Richard Serra, ‘Tearing Lead’ (1968).

But a conservator I talked with told me that the sculpture was meant to have the metal pieces arranged haphazardly. When the current show came down those lead ribbons would get tossed into a big box, and whoever installed “Tearing Lead” next time would throw them randomly on the ground. The work looks different every time it’s shown -- not that you’d know it from the wall text.

Paintings are constantly shape-shifting too. The blue splotch that an art critic obsessed over in the 1970s might look green to you, and not only because the light is different in the gallery. Van Gogh painted his famous sunflowers with a yellow paint made from then-brand-new lead chromate pigments, which were later discovered to be “fugitive colors” that caused his bright yellow petals to fade to brown, just like real flowers rotting in a vase. In the 1960s, Frank Stella painted geometric abstract canvases featuring jittery stripes of fluorescent colors, like Day-Glo orange and caution-tape yellow, which are already starting to fade. Left un-restored, one conservator warns, they’ll wind up “milky-colored ruins.”

That’s tragic. And magnificent. It’s another reminder to have faith in your own eyes. These works are not immutable. They spoil, rot and sag. You know the work better than the wall text does, because you’re looking at it right now -- in this moment, in this light, in this day and age, on this tour.

Which isn’t to say your eyes don’t need practice. As you follow me up the ramp and into the gallery, I just want you to keep in mind that we’re less-than-objective judges. Research has found that our fondness for certain Monet, Manet and Degas works can be explained by the exposure effect -- a scientific term for our tendency to like things just because we’ve interacted with them more. We’ve seen these works over and over and thus are convinced they’re good. Research also shows that we like a painting less when it’s hung below eye level, prefer the bigger version of two identical paintings, and have a weird fetish for originals. In one study, 80% of participants said that if the “Mona Lisa” was destroyed in a fire, they would rather see the painting’s ashes than a perfect replica.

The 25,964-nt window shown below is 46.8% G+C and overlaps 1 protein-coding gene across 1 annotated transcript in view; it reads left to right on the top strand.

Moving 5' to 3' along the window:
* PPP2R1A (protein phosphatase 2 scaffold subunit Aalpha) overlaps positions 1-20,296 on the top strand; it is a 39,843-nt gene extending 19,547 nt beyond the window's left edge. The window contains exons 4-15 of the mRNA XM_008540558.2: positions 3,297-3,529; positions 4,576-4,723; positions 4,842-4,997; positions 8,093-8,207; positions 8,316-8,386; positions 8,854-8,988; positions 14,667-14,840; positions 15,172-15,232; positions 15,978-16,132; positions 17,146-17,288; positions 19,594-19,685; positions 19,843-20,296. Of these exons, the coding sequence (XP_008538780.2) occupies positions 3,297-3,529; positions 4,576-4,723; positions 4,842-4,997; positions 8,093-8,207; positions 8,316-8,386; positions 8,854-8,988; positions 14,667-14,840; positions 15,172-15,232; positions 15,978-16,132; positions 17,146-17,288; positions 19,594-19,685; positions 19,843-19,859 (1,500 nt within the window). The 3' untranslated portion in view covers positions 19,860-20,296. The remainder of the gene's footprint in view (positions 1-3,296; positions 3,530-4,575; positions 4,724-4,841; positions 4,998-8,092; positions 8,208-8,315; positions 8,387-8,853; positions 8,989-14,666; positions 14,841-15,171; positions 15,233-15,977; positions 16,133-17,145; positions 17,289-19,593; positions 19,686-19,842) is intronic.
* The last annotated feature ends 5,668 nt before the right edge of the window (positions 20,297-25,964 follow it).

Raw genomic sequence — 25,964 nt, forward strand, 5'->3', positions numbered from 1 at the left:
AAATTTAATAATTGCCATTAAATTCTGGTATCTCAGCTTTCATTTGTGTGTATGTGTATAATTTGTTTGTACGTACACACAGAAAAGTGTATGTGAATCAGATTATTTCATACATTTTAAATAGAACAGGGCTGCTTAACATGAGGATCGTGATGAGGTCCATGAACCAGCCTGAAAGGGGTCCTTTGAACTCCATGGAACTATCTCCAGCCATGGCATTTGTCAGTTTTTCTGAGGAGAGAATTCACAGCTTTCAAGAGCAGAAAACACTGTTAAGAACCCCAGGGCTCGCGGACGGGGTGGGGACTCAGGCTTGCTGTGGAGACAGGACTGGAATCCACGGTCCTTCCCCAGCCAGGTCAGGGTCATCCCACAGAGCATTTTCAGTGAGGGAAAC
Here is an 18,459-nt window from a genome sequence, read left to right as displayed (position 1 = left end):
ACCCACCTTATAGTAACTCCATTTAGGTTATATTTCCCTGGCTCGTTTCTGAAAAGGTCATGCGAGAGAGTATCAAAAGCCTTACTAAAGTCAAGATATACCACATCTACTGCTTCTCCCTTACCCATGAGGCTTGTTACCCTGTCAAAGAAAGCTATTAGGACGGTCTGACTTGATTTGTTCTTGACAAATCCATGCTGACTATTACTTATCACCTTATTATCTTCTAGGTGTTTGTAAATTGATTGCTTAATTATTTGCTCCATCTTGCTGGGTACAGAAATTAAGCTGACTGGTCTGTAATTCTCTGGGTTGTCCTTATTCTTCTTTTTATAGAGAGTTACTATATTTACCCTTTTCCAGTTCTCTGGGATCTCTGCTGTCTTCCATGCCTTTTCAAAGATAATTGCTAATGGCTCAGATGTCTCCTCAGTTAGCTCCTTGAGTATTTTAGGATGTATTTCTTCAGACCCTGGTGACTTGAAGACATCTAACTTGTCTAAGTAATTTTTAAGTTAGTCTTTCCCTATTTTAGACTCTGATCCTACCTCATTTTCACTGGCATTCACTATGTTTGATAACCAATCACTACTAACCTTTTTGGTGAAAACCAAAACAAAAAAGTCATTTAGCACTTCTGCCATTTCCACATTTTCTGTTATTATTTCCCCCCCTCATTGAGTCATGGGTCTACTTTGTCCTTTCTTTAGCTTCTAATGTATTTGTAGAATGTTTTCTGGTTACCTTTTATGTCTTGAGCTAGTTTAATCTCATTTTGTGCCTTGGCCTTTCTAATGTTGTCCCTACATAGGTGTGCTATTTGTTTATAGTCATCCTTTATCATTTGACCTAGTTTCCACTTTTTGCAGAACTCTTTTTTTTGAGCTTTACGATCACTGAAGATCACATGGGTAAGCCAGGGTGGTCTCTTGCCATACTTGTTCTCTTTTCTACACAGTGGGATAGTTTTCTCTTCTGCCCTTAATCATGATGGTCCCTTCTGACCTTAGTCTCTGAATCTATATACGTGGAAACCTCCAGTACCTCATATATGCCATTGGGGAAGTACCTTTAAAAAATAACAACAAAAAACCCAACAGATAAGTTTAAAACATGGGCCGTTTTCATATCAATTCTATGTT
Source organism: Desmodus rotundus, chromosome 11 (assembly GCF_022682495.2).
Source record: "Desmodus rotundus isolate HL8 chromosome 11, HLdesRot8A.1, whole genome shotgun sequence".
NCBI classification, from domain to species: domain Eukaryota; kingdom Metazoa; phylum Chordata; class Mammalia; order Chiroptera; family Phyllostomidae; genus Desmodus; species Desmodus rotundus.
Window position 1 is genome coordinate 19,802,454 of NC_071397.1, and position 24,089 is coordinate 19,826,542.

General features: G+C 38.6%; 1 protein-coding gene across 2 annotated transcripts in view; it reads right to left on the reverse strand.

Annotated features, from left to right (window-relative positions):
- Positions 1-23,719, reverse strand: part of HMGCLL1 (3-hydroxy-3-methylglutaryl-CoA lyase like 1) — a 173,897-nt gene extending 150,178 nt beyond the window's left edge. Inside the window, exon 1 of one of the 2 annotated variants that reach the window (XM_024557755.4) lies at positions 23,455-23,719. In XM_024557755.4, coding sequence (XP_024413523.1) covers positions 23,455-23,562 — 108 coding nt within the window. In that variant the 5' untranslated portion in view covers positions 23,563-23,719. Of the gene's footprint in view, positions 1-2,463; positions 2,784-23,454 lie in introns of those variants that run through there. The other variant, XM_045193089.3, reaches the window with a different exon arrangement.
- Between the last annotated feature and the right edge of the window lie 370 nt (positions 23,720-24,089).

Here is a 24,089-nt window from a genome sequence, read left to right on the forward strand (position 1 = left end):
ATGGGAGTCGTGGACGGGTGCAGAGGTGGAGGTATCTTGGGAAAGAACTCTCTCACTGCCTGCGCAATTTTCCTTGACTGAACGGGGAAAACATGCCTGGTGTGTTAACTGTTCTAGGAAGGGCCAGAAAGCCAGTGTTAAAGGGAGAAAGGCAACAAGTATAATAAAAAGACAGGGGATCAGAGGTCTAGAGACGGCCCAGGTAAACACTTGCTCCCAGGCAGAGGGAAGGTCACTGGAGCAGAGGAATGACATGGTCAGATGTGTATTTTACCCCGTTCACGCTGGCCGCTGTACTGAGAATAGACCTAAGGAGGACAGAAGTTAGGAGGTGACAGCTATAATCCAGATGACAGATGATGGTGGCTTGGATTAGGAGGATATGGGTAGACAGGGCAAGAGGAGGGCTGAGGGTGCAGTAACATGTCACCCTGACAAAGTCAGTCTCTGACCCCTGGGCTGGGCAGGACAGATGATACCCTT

Constantin Brancusi, ‘Miracle (Seal )’ (ca. 1930-32).

For all these reasons and more, I’m going to insist that you don’t look at the little label beside each artwork. That label -- officially called a “tombstone“ -- includes the artist’s name, the work’s title, the date it was made, what materials it was made with and who gave it to the museum. When I guarded a Brancusi sculpture, I tried to stand in front of the wall label so people couldn’t see it, and I heard their interpretations go wild. They saw a middle finger, a woman giving birth, a graph, a Kurosawa character, a cannon, a dolphin, a nose, a fish. But when their eyes darted to the wall label and scanned the title -- I’ll come clean: the piece is called “Miracle (Seal )” -- they gave up. “Yes! I KNEW it was a seal!” one visitor said, then walked on.

If I learned one thing as a guard, it’s that sometimes being forced to look at an artwork, even when you don’t want to, is life-changing. I’m going to leave you alone with a piece. Challenge yourself to notice five things. If you get stuck, move: Get closer, walk backward or go around it. Notice the most obvious things, the most surprising things, the things that grab your eyeballs despite yourself. Fight the urge to see what you expect to be there; focus instead on what is there. Maybe ask yourself how you’d describe the piece. Or let yourself wonder what it was made with. I’m not concerned with whether you think it’s good. Just watch the thing in front of you.

This essay is adapted from Bianca Bosker’s new book “Get the Picture: A Mind-Bending Journey Among the Inspired Artists and Obsessive Art Fiends Who Taught Me How to See,” which will be published Feb. 6 by Viking.

Copyright © 2024 Dow Jones & Company, Inc.

Report TOU ViolationShare This Post
 Public ReplyPrvt ReplyMark as Last ReadFilePrevious 10Next 10PreviousNext